said, he thought, if there were doubts upon this subject, considering the particular position of the House with regard to railways, those doubts ought to be solved in favour of the appointment of a Committee. The weight which the Committee would carry with it would depend very much upon its constitution being without the least suspicion of its being formed with the view of favouring any particular system. He confessed, that upon the whole, considering the number of Railway Bills before the House, considering also the possibility that the appointment of one Committee might save some time in others, he was inclined to try the experiment; but, at the same time, he could not anticipate any very good effect from it. He did not, for instance, believe, that if the right hon. Gentleman obtained the Committee, it would determine any speculative point, for example, whether the Archimedean screw or the paddle-wheel was the best. Those points could only be determined after a vast number of experiments by practical men had been brought before the public, which would form its opinion, not upon the Report of any Select Committee, but upon the test of practical operations. If the Committee were appointed, he had also some doubts whether the object in view would be effected, although, let it be understood, that his impressions were strongly in favour of the atmospheric system; nor did he think the Report would be made in sufficient time to influence the decision of any other Committee; but he did think that a Committee appointed now, and proceeding to the consideration of evidence, might be able to suggest to individual Committees several important points. For instance, they could get exact and useful information concerning the Dalkey line, and upon the application of the system upon the Continent, imperfect as that system must be at present. They might collect a body of evidence which might be valuable in saving time; but the question still would remain, whether the system would succeed commercially. It was possible the Committee might clear up all doubts upon the mechanical part of the question—they might ascertain the exact expense of working; but the commercial success of the system depended upon a thousand considerations which no Committee of the House of Commons could decide upon. But upon the whole he should vote for the Committee, although there might be great difficulty in constituting it so as to save the labour of other Committees; and seeing the amount of capital involved—though not foreseeing the probability of any great benefit being derived from it, he advised his right hon. Friend to constitute the Committee of men not prejudiced in favour of any particular system.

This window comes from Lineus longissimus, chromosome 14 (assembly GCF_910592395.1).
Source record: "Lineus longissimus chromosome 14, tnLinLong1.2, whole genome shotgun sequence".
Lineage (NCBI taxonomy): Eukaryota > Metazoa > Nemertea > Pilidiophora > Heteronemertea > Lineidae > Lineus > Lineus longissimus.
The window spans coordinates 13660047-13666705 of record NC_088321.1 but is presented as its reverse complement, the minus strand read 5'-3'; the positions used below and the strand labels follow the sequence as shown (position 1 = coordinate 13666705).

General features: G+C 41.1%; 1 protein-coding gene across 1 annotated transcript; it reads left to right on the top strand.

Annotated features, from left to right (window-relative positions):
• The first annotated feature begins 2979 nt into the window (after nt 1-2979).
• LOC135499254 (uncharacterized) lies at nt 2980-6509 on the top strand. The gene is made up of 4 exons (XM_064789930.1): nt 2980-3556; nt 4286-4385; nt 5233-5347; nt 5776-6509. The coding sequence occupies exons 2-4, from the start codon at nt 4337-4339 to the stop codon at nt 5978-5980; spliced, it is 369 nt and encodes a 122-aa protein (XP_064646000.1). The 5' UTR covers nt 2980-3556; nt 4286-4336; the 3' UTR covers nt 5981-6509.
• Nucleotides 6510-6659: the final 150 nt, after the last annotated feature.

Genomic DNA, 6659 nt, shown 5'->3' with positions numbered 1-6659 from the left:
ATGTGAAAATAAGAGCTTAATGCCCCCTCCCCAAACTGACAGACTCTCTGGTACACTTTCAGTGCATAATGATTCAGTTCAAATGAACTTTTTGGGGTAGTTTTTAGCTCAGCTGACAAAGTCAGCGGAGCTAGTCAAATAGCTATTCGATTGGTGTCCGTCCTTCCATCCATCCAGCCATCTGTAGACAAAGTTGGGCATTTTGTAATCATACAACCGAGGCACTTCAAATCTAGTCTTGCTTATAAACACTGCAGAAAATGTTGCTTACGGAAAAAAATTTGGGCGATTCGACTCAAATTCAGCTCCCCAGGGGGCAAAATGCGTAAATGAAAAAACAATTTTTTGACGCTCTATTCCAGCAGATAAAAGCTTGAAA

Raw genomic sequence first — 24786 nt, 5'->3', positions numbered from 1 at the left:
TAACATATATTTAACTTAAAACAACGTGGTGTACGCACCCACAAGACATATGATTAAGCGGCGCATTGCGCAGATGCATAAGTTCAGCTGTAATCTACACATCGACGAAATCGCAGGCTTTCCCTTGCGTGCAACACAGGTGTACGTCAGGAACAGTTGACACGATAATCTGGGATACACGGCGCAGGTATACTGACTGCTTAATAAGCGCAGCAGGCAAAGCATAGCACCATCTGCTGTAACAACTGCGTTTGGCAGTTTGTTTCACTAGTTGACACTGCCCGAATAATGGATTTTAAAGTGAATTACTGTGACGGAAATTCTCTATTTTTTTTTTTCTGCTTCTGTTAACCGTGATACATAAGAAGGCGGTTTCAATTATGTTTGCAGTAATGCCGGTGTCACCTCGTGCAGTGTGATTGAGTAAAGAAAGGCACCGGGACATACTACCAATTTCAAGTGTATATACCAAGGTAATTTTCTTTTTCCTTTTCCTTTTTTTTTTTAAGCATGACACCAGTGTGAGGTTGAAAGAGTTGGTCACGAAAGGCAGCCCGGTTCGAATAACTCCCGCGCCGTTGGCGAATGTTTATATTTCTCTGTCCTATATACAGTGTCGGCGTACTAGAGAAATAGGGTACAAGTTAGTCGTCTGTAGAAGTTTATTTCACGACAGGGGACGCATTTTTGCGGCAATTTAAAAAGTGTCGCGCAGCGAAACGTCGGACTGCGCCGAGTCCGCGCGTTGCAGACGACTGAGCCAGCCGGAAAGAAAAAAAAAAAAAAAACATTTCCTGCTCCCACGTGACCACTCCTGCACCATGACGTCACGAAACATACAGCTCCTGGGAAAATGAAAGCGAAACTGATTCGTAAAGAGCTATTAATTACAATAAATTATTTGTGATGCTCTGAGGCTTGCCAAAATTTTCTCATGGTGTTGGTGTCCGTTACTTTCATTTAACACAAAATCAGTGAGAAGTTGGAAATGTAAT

Lord Ebrington